The lovely people at Chameleon Reader recently asked us to try out the Chameleon Reader and share our thoughts with you.
The Chameleon Reader turns any book you have into an audio book. For those of you living in multi-lingual households, you can even record the same book in up to four different languages.
So before I talk about what we thought about it, here is a quick summary on how it works. Your Chameleon Reader is supplied with a batch of stickers which you stick on each page of the book you are turning into an audio book. You then simply scan the provided bookmark, scan the sticker and speak into the microphone stick before scanning the sticker again when you have finished speaking. To play your audio back you simply scan the sticker. You can do this with any book you own (and are happy to place stickers in). If you have kids that love to pick at stickers, it is worth taping them down, the microphone stick will still scan these. You can record up to four versions per sticker using the special multicoloured sticker that you place on the front. You can also create a playlist which plays the whole book without scanning each page.
So I will be honest, at first I wasn’t sure about this as I hate hearing the sound of my own voice back. However, after a couple of pages, I got over it (mostly 🙂 ). It took me a couple of moments to figure out how to use this the first time I tried it but once I got the hang of it, it was so easy. My two girls, aged three and six can both scan the Chameleon stickers with ease to get the playback of the book. My eldest can also use the microphone function to record her own voice reading.
So, we are not multi-lingual in our household (although I wish we were) so we were not able to test out using different languages for the same book. However, there is a surprising benefit of the Chameleon Reader which I did not foresee. My six year old really dislikes having to do her reading after school and it can be a real struggle to do more than a couple of pages. However, using one of her early reader books we own, she really enjoyed recording herself reading the book. We used the multi-coloured stickers to record two versions. I read the book and recorded a version and then my six year old did the same. I tried not to help her when she was doing so and she listened to the playback recognising where certain words did not fit properly which is something she often misses at the time of reading. She then checks this against the version I recorded to see whether she was right. It is early days but I really am hoping this improves our after school reading and reduces how upset she can get.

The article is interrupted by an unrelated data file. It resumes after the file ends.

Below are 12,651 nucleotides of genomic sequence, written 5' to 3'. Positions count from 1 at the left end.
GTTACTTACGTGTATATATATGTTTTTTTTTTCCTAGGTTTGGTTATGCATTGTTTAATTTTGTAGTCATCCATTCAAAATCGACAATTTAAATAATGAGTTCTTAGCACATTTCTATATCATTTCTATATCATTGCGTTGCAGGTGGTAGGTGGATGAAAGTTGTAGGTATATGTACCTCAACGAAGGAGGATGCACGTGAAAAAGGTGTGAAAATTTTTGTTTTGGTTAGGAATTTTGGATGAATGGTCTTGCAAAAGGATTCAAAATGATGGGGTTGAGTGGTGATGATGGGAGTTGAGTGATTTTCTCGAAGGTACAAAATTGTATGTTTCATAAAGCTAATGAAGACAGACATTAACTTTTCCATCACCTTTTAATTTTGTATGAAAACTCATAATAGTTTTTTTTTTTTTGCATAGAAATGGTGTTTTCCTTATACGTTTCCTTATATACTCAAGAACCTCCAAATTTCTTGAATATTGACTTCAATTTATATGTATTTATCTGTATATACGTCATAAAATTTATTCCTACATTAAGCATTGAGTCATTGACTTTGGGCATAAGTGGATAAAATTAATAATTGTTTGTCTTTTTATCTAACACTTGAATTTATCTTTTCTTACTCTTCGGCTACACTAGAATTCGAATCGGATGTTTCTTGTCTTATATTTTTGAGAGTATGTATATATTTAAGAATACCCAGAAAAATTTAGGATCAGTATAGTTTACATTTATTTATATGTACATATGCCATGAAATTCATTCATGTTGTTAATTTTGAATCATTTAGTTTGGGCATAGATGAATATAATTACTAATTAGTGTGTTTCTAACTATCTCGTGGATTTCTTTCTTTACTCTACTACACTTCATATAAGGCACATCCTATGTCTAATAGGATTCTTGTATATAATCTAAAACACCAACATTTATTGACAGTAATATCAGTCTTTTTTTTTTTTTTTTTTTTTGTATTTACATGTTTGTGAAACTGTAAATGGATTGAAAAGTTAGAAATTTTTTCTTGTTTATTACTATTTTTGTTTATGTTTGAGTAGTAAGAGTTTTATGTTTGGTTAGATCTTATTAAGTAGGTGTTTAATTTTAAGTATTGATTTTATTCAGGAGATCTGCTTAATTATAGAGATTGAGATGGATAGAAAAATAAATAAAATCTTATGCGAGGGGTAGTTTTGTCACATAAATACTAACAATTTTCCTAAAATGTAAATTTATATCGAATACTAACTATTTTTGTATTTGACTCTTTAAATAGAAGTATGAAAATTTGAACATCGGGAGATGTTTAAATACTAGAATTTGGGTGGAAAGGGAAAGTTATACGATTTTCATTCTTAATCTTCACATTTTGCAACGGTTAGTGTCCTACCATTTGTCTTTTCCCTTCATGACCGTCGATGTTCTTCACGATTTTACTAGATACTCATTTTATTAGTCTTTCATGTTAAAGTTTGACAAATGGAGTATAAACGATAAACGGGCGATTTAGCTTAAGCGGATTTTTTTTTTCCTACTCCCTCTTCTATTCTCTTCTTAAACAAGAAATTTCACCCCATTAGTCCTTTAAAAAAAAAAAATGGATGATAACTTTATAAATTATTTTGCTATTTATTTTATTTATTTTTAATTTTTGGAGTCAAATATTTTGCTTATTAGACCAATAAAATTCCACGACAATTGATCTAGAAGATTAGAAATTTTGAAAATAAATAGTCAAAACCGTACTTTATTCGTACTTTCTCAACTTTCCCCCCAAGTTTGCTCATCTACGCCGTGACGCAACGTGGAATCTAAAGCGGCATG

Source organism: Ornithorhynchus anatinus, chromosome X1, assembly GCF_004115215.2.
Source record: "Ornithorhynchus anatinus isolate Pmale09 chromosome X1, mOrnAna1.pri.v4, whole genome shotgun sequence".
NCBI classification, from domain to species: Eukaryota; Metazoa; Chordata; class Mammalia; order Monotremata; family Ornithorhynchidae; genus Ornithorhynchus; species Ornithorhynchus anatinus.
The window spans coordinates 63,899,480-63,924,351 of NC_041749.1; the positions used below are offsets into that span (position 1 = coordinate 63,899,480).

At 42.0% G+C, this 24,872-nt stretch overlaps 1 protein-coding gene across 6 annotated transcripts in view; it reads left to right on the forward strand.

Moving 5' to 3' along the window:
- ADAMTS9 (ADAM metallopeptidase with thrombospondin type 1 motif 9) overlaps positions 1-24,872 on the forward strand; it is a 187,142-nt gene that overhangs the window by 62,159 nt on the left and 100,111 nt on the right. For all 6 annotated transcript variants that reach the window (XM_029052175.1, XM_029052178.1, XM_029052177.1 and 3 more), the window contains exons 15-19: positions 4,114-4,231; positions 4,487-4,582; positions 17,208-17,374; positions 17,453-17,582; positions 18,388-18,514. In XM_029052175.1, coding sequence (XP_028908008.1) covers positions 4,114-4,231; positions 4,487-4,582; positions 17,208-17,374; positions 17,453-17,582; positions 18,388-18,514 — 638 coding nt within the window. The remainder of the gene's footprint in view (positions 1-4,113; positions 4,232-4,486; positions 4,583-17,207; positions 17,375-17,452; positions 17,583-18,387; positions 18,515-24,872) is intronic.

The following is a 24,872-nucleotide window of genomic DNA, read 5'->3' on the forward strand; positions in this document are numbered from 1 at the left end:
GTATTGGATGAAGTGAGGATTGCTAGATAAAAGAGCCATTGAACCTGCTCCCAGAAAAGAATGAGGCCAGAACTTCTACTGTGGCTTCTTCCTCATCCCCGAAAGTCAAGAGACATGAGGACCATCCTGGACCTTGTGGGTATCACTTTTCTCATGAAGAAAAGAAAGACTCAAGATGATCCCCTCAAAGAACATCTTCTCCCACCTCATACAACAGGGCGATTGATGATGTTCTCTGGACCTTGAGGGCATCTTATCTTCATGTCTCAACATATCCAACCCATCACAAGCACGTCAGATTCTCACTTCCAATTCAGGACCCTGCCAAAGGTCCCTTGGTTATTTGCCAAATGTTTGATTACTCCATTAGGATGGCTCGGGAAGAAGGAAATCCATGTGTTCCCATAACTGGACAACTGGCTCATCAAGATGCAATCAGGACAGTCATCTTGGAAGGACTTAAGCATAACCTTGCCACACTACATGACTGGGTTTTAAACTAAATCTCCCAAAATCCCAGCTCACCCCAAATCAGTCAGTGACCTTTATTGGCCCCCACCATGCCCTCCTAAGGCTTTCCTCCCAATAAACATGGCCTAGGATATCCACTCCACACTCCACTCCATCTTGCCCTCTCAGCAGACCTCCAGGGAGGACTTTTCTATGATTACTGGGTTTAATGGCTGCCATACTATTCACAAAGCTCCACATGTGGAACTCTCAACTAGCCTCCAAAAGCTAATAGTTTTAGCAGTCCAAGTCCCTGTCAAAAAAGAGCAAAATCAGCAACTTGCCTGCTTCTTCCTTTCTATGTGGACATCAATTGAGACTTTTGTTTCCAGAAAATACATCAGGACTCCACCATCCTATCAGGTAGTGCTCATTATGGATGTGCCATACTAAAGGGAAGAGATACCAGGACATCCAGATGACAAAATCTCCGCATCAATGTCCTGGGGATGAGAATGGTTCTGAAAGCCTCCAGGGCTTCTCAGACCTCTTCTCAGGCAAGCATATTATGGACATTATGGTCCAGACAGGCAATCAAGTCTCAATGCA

Other ways to use the Chameleon Reader which I have not yet tried, is to make up flash cards for shapes, letters and colours. I think the letters will be a great way to introduce my youngest to phonics (she is quite a stubborn little lady so doing something at her own pace will also be advantageous).
You can also record MP3s which can bring a musical accompaniment to any book you are reading or turn it into a songbook. I didn’t get a chance to try this out but there are full instructions in the accompanying guide.
Another benefit I can foresee for the Chameleon Reader is when you want to read to your child but can’t for any reason (for example, if you work during bedtime or going away for a little while etc). You can record you audio and still read to your child even if you are not there.
For ease of use, I would say the Chameleon Reader works best with picture books as it can be difficult for your child to track large amounts of text (although it would still work).
Overall, as we are not multi-lingual, this is not an item I would have personally gone looking for but the surprise benefits mentioned above make this a worthwhile gadget. We are looking forward to the other ways we can use this to continue learning.
For more about the Chameleon Reader head over to their website.